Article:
Adaptation to climate change, more concretely, should focus on “reducing exposure to short-term risks, enhancing capacity to adapt and develop in the face of shocks and longer-term stresses, and maintaining healthy ecosystems that provide environmental services to farmers”.

African policymakers are also recognizing the urgency of transforming local food systems. In this vein, the African Development Bank (AfDB) has recently launched a new flagship program on CSA as part of its multi-annual Feed Africa Strategy. The Africa Climate-Smart Agriculture (ACSA) Programme (2018-2025) is aimed at increasing productivity and income, building resilience, and reducing greenhouse gas emissions.

The Netherlands: International commitments and the water-food nexus

But there is also a major role for the Dutch in this debate, for a variety of reasons. Firstly, the Netherlands has agreed to international agreements that recognize the necessity of CSA. We signed the Paris Climate Agreement, and by this we recognize “[…] the fundamental priority of safeguarding food security and ending hunger, and the particular vulnerabilities of food production systems to the adverse impacts of climate change” and vow to “[increase] the ability to adapt to the adverse impacts of climate change […]”. The Netherlands is also committed to achieving the Sustainable Development Goals (SDGs), which include poverty reduction (goal 1), ending hunger (goal 2), good health and well-being (goal 3), decent work and economic growth (goal 8), industry, innovation and infrastructure (goal 9), responsible production and consumption (goal 12). Indeed, all of the above are directly and positively impacted by good agricultural practices.

Moreover, the Dutch are world leaders in two themes central to the development of CSA: food production and water management. The scientific community has picked up on the large potential contribution of Dutch knowledge in these areas in further developing CSA. In November 2018, Wageningen University published a position paper in which they introduce a new research program aimed at “[contributing] to Zero Hunger by combining our interdisciplinary knowledge in the agri-food and water domains to shape the transitions towards sustainable food systems”. They refer to this as the water-food nexus.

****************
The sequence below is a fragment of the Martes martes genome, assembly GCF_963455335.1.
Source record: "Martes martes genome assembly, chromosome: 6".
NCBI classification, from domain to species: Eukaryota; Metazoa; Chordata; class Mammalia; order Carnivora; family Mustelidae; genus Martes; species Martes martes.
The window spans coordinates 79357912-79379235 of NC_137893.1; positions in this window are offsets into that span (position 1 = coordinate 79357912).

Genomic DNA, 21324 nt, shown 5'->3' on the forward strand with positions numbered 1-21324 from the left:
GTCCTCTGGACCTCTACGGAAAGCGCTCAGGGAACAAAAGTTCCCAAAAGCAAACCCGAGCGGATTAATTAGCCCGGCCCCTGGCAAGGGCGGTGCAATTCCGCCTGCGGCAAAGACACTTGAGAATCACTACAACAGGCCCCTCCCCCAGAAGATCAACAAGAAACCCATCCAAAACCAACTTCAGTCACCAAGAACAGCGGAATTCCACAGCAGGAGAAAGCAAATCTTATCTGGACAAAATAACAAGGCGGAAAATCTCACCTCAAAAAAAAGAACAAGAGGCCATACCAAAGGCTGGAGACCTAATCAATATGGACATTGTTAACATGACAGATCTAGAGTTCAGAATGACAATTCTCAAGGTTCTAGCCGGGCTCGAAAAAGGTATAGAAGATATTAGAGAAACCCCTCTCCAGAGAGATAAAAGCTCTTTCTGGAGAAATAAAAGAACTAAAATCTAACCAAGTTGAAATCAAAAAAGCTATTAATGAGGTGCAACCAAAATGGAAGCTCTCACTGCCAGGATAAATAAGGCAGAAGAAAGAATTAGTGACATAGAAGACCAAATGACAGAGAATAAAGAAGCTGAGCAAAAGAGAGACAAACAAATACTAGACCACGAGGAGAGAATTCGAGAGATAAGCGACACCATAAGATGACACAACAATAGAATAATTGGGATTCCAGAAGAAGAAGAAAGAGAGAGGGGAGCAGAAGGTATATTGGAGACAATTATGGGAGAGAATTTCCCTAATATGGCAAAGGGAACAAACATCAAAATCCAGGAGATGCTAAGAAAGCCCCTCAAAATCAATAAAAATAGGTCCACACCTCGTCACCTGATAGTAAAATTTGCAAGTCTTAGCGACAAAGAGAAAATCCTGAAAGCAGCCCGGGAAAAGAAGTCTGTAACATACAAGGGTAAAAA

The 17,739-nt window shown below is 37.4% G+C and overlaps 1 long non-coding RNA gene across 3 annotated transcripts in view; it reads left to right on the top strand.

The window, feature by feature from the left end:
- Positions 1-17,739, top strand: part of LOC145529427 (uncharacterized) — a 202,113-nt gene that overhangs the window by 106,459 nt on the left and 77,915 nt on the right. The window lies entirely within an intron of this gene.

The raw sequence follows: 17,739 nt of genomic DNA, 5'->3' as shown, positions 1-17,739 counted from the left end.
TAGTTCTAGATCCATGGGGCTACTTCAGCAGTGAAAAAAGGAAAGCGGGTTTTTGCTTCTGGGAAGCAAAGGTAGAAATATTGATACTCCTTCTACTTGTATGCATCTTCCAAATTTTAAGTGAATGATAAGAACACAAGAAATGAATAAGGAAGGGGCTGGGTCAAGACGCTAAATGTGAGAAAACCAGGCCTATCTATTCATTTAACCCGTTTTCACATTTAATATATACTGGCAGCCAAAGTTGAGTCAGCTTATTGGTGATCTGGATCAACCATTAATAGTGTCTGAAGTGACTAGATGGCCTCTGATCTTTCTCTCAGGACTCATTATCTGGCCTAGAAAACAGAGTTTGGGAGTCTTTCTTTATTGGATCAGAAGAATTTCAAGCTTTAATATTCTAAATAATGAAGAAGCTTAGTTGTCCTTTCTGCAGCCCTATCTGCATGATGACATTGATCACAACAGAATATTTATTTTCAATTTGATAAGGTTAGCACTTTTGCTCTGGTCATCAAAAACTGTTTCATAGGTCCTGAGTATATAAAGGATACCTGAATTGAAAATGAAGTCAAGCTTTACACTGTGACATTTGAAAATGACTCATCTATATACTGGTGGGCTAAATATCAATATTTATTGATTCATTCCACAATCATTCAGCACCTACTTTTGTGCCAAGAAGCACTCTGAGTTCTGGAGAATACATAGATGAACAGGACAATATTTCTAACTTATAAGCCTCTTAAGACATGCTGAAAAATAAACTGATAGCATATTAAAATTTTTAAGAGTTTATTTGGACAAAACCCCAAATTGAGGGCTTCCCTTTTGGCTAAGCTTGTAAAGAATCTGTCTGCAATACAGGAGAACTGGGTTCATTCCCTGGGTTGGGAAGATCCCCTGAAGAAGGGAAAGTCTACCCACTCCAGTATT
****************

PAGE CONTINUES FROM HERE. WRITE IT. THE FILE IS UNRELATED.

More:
Translating the nexus ideas into policy-making requires an inter-sectoral response involving a broad range of stakeholders – ministries, academia, civil society and the private sector. This is where the Netherlands has a clear added value: just as important as our expertise is our ability to bring together sources of innovative strength. This “Dutch Diamond” approach is known for delivering innovation.

Dutch government actors have shown a desire to address climate change and food security by fostering cooperation between the Dutch agri-food and water sectors. Also in November 2018, the Dutch Embassy in Jordan organized a successful scoping mission combining water and horticulture.

And it only makes sense for us, the Agricultural Department for West Africa, to also prioritize the water-food nexus in our activities for the coming years. We are currently in the process of organizing a water-food trade mission to Ghana, which will take place in the second half of 2019. We invite relevant partners and stakeholders to reach out to us!

E-mail: ACC-LNV@minbuza.nl